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I need the most efficient way to calculate when the Collatz Conjecture of two numbers, a and b respectively, are the same. Here is my algorithm, which is too slow:

while(true) {
        int a = sc.nextInt();
        int b = sc.nextInt();

        if(a == 0 && b == 0) {
            break;
        }

        TreeMap<Integer, Integer> visited = new TreeMap<>();
        visited.put(a, 0);

        int A = a;
        int Acount = 0;

        while(A != 1) {
            Acount++;

            if(A % 2 == 0) {
                A /= 2;
            } else {
                A = A * 3 + 1;
            }

            if(!visited.containsKey(A)) {
                visited.put(A, Acount);
            }
        }

        int B = b;
        int Bcount = 0;

        while(B != 1) {
            if(visited.containsKey(B)) {
                out.println(a + " needs " + visited.get(B) + " steps, " + b + " needs " + Bcount + " steps, they meet at " + B);
                break;
            }

            if(B % 2 == 0) {
                B /= 2;
            } else {
                B = B * 3 + 1;
            }

            Bcount++;
        }

    }

After looking around on Github, I found this, and it worked, although it's essentially the exact same thing.

Original problem

How do I fix my Java code to make it more efficient? I tried it literally at least four times.

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  • \$\begingroup\$ Please do not edit "solutions" into your questions. That would be good form on 90's forums, but here it only results in confusion. Thanks! \$\endgroup\$ – Vogel612 Aug 21 '17 at 9:19
  • \$\begingroup\$ (The alternatives to editing "solutions" into one's question include answering and posting another (cross-linked) question.) \$\endgroup\$ – greybeard Aug 21 '17 at 9:22
  • \$\begingroup\$ I see. Won't do that from now on :) \$\endgroup\$ – Imagine Dragons Aug 22 '17 at 13:27
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Integer Overflow

I suspect that your problem has to do with integer overflow and not with your algorithm itself. If you don't guard against integer overflow, doing A = A * 3 + 1 could result in a negative value, and you may end up in an infinite loop where you never reach 1. Try changing your variables to long and resubmit.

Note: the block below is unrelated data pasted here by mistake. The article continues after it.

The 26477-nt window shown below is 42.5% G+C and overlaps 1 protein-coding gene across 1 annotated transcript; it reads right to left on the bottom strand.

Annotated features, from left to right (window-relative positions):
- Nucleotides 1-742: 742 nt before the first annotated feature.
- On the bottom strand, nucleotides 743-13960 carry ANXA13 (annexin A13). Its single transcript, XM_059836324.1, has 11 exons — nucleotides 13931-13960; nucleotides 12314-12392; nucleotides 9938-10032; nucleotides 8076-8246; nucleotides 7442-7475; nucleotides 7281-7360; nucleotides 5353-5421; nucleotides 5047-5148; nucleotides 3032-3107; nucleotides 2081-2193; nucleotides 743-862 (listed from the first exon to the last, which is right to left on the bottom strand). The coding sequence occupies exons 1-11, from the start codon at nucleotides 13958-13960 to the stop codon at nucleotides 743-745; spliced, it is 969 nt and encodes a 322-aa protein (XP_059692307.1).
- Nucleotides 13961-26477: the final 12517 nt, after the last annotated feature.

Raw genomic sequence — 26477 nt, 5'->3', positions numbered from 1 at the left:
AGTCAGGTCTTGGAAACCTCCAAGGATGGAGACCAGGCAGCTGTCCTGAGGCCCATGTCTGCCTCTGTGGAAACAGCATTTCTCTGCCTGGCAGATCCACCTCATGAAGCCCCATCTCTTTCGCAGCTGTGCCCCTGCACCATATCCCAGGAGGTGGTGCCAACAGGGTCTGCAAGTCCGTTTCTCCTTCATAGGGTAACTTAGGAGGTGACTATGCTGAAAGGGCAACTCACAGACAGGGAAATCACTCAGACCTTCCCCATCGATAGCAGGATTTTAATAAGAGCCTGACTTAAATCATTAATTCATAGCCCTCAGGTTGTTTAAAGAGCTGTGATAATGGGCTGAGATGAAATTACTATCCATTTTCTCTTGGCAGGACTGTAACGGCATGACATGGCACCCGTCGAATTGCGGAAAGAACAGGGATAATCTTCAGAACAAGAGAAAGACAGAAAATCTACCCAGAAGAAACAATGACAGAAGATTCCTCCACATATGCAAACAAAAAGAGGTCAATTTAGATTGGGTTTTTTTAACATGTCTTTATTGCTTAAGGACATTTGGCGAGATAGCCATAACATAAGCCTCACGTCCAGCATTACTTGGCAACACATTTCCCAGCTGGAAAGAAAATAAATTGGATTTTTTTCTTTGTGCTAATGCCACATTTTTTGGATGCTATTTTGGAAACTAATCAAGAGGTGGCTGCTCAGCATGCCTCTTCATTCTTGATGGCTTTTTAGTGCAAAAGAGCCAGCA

By the way, to test for infinite loop cases, try the starting value 113383.

Other suggestions

  • You could use a HashMap instead of a TreeMap. A HashMap has \$O(1)\$ insert and lookup compared to \$O(\log n)\$ for a TreeMap. The difference for this program will be very small though.
  • In the A loop, you shouldn't have to check if visited.containsKey(A) because the collatz sequence never repeats until you reach 1. You can just always add A to the map.
  • If b is 1, your program never prints anything.
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  • \$\begingroup\$ Problem is TLE not WA. I tried a TreeMap still in vain :(. I have to do visited.containsKey(A) because visited maps the first occurrence of A, if I overwrite that value, I lose the index i which associates with number A such that it is at a minimum. It is essential to not overwrite it for the output (per problem statement). \$\endgroup\$ – Imagine Dragons Aug 20 '17 at 6:12
  • \$\begingroup\$ @ImagineDragons If you overflow you can get into an infinite loop, hence TLE. Did you even try it? As far as overwriting the first occurrence, the collatz sequence has no cycles except at 1 so you should never get a second occurrence except at 1. \$\endgroup\$ – JS1 Aug 20 '17 at 6:25
  • \$\begingroup\$ Trying right now, hopefully it works :). How can you prove it has no cycles where 1 < N <= 1 000 000 ? \$\endgroup\$ – Imagine Dragons Aug 20 '17 at 6:31
  • \$\begingroup\$ Hmm now I am getting WA for some reason, but it seems correct... \$\endgroup\$ – Imagine Dragons Aug 20 '17 at 6:38
  • \$\begingroup\$ @ImagineDragons See my latest edit. Your program doesn't work if b is 1. Also, did you remember to change your map to use Long instead of Integer? \$\endgroup\$ – JS1 Aug 20 '17 at 6:44

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